Replacing 6L6 GC tubes what is GE/C/S/R/WGC

Discussion in 'Amps and Cabs [BG]' started by chamigo, Feb 12, 2004.

  1. chamigo


    Oct 7, 2000
    Took out an old bass head from my dad's basement (an Earth B2000) all tube sweet tone through an SWR golliath Jr 2x10. I will need to replace the tubes. The originals are 6L6 GC. When I looked to pick up a set I saw all kinds of designations like GT/GE/C/S/R and WGC.. What the difference between these ??? (please help !) Also they come in sets of 2 and 4 (I need 4) and are designated in degrees of Hardnes from 1-10 what's that ? Thanks in advance for your help.
  2. The 0x

    The 0x

    Aug 24, 2003
    Timonium, MD
    Congradulations on the find!

    I'd recommend you get a matched quad of JJ tubes from , have it biased, and then rock out! :bassist:
  3. chamigo


    Oct 7, 2000
    Hey Ox,
    Thanks for your reply just finnished checking out eurotubes...I'm calling tomorrow...All the best Ox, thanks again.
  4. jokerjkny


    Jan 19, 2002
    NY / NJ / PA
    those are just different kinds of 6L6 tubes from various manufacturers, and of course, each have a different sound.

    tho a nice NOS (new old stock) tube made from early decades do sound better than most of today's cheaply made tubes, i still like the availability and affordablity of Groove Tubes new line of GE reproductions. NOS GE 6L6 power tubes are one of the more sought after, and GT's reproductions of these sound pretty darn good.

    you can find 'em pretty much at any GC, or on Musicians' Friend, or your local hifi tube guy.

    btw, they come in different hardness ratings, which is a way guitar amp guys find out which tube "breaks up" faster for that power tube overdrive saturation. just means the lower the number, the quicker it breaks up for that power amp overdrive.

    for bass amps, i suggest a higher number like 7, 8, or 9, which makes for a more taut and tighter sound. the lower numbers might saturate too quickly, making for a mushy and inarticulate sound at higher volumes.
  5. First: Have a tech check the amp out. I doubt you even need tubes. If the amp is doing something funny chances are, it's far more likely a capacitor gone bad than a tube gone bad, especially given the age of the amp. You might spend $50 to get the amp checked out and biased, which you'll NEED to do even if the tubes are replaced anyway.

    Second: "Hardness" ratings are TOTAL crap, nothing but BS, complete lies. I can take tubes of ANY "hardness" rating and as long as they're the same type, they will sound and perform EXACTLY the same once the amp is properly biased.

    I can explain to you in detail the differnces between tube post designations, but there's no need for you to go looking for any new ones until you find out what's going on with the amp as-is. If the amp has a problem, you could smoke a brand new set of tubes and seriously damage the amp if you just buy a set and stick them in there.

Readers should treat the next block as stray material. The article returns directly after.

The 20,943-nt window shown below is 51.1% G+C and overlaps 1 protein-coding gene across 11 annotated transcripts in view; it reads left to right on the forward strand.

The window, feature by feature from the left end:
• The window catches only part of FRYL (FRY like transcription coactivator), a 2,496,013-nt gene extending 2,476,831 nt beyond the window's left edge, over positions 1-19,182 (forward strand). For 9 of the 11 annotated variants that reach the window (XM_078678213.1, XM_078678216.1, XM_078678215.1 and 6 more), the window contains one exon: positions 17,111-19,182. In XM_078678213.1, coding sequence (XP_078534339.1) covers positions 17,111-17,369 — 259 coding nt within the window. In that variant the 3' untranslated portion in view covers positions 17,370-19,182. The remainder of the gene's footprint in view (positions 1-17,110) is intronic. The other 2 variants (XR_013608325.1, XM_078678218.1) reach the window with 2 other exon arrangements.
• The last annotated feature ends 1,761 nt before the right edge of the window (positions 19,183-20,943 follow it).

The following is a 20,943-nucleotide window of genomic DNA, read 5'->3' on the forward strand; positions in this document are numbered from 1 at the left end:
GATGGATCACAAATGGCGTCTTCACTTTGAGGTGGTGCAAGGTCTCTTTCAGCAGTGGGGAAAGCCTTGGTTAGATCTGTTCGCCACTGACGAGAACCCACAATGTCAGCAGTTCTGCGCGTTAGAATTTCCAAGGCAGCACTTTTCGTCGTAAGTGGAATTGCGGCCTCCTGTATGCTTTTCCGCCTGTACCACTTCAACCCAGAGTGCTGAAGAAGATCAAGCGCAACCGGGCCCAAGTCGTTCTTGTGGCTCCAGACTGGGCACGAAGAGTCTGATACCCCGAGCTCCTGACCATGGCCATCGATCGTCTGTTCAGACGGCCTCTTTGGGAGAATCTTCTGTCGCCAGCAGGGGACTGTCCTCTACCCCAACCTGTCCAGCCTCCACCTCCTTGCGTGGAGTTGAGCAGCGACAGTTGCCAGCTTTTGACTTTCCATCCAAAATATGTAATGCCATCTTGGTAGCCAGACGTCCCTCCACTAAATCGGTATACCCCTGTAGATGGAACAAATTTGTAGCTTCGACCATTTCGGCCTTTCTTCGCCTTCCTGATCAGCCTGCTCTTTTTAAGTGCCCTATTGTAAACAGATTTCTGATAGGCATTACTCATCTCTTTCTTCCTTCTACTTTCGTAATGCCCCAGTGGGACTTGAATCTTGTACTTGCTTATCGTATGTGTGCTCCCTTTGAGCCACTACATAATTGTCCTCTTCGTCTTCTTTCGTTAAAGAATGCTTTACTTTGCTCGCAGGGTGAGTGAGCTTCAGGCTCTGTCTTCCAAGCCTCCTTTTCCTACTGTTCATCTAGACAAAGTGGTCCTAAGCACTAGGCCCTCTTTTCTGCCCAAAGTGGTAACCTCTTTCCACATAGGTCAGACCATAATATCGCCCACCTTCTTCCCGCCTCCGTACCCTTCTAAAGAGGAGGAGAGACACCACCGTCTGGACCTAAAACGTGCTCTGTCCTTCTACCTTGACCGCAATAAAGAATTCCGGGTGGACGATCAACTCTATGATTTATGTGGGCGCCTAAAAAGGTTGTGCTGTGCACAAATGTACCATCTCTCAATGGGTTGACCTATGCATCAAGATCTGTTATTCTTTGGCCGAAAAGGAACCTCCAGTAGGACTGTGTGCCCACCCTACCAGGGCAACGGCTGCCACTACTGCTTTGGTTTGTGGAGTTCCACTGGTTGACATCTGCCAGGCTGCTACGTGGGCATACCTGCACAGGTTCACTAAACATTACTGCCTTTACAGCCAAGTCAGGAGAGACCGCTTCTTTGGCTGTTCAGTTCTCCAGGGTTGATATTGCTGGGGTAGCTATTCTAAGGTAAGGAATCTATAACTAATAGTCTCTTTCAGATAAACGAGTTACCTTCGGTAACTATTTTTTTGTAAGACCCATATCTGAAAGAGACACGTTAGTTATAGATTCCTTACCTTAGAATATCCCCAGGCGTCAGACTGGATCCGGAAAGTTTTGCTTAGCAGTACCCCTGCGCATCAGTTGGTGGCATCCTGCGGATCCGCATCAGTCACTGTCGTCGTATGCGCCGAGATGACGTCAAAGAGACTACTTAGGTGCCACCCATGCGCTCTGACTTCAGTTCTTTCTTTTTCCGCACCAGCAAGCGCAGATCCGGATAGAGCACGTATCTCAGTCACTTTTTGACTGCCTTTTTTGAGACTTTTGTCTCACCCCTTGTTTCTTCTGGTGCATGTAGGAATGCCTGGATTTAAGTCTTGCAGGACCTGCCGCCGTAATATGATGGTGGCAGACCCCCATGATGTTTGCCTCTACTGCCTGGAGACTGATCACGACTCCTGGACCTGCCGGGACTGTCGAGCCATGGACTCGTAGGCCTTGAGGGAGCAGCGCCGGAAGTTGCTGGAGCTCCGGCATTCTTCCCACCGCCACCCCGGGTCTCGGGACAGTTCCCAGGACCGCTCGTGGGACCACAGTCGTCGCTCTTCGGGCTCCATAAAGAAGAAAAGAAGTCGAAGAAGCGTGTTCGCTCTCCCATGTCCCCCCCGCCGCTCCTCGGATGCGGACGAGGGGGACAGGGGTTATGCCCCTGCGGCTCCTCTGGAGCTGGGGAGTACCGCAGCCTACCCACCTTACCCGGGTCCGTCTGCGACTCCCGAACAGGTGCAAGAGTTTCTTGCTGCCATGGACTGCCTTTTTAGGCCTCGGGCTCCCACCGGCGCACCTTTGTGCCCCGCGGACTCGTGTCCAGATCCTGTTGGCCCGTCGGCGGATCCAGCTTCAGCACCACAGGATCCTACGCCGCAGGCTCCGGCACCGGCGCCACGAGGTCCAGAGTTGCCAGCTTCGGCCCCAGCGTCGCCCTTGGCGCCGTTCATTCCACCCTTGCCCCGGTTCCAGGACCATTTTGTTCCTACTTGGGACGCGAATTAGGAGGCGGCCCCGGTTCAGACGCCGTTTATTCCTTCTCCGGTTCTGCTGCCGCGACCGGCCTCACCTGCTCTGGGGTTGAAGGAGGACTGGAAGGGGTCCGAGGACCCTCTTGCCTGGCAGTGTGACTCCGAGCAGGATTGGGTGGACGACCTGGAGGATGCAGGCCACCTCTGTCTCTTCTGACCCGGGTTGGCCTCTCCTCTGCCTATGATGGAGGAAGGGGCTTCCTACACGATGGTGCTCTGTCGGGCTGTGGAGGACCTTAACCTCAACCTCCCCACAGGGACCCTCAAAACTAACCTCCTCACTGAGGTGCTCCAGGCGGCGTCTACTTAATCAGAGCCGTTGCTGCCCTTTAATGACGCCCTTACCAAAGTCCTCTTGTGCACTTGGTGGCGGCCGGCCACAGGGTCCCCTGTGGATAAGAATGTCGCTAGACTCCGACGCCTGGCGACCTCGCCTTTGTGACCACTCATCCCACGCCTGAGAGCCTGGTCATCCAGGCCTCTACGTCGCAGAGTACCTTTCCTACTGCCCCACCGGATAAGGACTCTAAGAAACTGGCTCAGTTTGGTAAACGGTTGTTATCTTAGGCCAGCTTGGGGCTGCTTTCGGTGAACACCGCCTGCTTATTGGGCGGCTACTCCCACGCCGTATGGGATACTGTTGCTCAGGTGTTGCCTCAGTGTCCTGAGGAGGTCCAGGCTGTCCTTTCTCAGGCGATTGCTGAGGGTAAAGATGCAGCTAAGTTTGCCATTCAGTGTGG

6. Man, I love the old Earth's - Superbass B1000, B2000. They are copies of a 1970's Fender Bassman 100.

    I recently rebuilt a B2000 for a guy. Since I'm cheap, I used Sovtek 5881's, the ones with the coin base. You can get a quad of those for like $32 - $40, and they last forever. The only drawback is that it'll only put out about 80 clean Watts instead of 100 since the Sovtek 5881's aren't exactly 6L6GC's.

    Yep, like Psycho said, have the amp checked out and if you want to go ahead and do some preventive maintenance replace the filter caps and power supply / bias diodes and you'll be rockin'. The tubes that are in there now are probably fine and will probably last some more years.

    If you really want to keep your tubes alive longer, find a piece of egg crate foam to put between your head and cab to keep the tubes from getting vibrated.

  7. Finger Blister

    Finger Blister

    Jul 8, 2003
    LinK: 6L6 Shootout

    The Sovtek and Svetlana tubes are made in competing factories in Russia and are the most commonly used tube today in production amplifiers.

    • WGC - Sovtek - Russian
      The tubes also produce clean sound and smooth distortion. They are used by some of the top names in the industry, among them Fender and Crate. $12.95 ea.

    • GC - Svetlana - Russian
      This may be the closest thing available if you really want the vintage sound of the large bottle Sylvania and RCA tubes of yesterday. Tremendous harmonic content and an overall depth in sound make these another excellent choice for the purist. They can handle solid plate voltages and are very well constructed. Consider these tubes as an excellent choice for any type of music, delivering crystal cleans and smooth breakup with plenty of punch."

    • S - Soft Vacuum Tesla
      Tubes matched sets in their soft ratings to work together with this inherent quality so we can have a tube that will "soften up" a hard or harsh sounding amp, get easier breakup, smoother sustain, and lower the power a bit.
      Just the trick for the Peavey 5150, Blues DeVille, Blues Deluxe (with our Bias Kit installed) or Hot Rod DeVille, and those Boogies or Marshall 900's

    • GT GE - U.S. made. New Product. A faithful reproduction of the original General Electric "clear top" tube made on the original GE machines and with many original materials.